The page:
For the sake of occasional business analysis — such as calculating return on investment (ROI) on a project, hiring a new employee, allocating costs — here’s a simple formula for calculating the hourly cost of an employee:
cost per hour = annual gross salary/1000
So the $75,000/year salary costs the company $75 per hour. The $30,000/year data entry person costs the company $30 per hour.
This quick and practical calculation is based on the assumption that the overhead, including payroll taxes, health insurance, benefits, office space, office equipment, telephone, Internet, electric power, transportation, and so forth costs the company about as much as the employee gross salary.
So the step-by-step calculation, using a $75,000 salary, is:
Double the gross salary ($150,000)
Divide by 50 because a work year includes 50 weeks ($150,000/50 = $3,000)
Divide by 40 because a work week includes 40 hours ($3,000/40 = $75)
Do you own a business? Do you run a business? Then I recommend you follow me through this simple math and some reasonable conclusions.
Assume you have a person making a $50,000 gross salary. Assume their true cost — including health insurance, overhead, work space, computers, Internet, electric power, payroll taxes, etc. — is $80,000. That person costs your company about $40 per hour.
For that calculation, I divide the $80,000 by 49 to calculate the weekly cost of $1,633 (I take off two of the 52 weeks in a year for vacation and another for national holidays). I divide that weekly cost by 40 to get $40.82 per hour. And then for convenience I round that to $40 per hour.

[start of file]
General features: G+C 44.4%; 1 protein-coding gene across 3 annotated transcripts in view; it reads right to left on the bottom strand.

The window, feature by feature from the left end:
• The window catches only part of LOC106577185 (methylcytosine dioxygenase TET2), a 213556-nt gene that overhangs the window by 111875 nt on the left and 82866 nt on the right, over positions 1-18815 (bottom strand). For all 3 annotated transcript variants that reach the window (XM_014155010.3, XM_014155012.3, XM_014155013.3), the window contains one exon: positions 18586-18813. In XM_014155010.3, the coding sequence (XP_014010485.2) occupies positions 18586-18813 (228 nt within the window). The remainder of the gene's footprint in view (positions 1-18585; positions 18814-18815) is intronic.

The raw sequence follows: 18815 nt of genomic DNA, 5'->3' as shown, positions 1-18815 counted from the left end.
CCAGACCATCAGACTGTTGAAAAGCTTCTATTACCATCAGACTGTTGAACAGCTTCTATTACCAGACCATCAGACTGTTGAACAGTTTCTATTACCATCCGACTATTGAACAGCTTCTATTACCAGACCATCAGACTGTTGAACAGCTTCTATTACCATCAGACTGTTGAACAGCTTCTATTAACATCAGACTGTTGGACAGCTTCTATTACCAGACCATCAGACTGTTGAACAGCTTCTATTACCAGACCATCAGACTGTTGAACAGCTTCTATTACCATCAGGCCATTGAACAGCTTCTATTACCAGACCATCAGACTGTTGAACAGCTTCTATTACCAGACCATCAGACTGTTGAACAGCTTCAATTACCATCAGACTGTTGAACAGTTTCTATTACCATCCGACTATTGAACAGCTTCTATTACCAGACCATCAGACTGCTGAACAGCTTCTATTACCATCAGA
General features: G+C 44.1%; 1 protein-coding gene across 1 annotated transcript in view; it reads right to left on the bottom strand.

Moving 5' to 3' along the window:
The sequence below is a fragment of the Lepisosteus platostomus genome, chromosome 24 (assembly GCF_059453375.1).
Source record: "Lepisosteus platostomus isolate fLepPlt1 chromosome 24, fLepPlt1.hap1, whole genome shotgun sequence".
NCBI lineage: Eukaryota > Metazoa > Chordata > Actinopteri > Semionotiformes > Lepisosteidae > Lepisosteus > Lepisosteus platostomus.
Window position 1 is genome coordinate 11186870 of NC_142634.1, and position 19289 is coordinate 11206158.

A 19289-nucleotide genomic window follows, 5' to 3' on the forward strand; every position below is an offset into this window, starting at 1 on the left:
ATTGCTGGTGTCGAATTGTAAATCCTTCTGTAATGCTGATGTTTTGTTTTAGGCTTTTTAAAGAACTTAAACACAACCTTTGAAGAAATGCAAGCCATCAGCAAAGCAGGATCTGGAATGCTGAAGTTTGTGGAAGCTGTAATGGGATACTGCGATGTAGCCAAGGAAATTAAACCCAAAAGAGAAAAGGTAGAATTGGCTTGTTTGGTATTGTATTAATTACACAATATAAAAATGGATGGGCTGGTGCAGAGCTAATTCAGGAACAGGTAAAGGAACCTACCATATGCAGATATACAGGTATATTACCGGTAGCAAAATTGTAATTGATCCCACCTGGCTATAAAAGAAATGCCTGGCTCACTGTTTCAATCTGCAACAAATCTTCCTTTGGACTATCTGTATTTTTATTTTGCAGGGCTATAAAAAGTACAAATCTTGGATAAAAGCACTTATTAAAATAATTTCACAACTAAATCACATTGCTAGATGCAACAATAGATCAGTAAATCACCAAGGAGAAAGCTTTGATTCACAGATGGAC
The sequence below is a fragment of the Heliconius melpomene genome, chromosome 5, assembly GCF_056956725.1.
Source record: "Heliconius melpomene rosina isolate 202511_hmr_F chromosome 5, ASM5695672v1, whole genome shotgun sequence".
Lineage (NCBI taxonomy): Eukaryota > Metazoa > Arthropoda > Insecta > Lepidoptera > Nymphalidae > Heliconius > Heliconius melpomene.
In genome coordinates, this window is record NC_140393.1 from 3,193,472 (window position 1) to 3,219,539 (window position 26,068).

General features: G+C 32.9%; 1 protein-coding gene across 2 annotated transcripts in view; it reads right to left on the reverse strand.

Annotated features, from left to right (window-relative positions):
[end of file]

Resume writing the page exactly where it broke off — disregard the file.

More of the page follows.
So, with that hourly cost in mind, I’d ask myself these questions:
Thinking about computers and Internet connections: Do I really cut costs by having employees working with old technology?
Books and magazines: I’m betting $15-20 per business book, or annual magazine subscription, on saving my people some time, generating good ideas, helping them work better. So the marketing books for the marketing team, programming magazines, business magazines, how expensive are they, really? How much do they have to help to pay for themselves?
Meeting expenses: how much does it cost me to start a meeting 10 or 15 minutes late? Is it worth it to bring lunch into a meeting to save my team members the time of going out to lunch?
My conclusion: spend the money. Keep your technology up to date, encourage employees to get whatever books and magazines or website subscriptions help them, and combine meetings with meals a lot.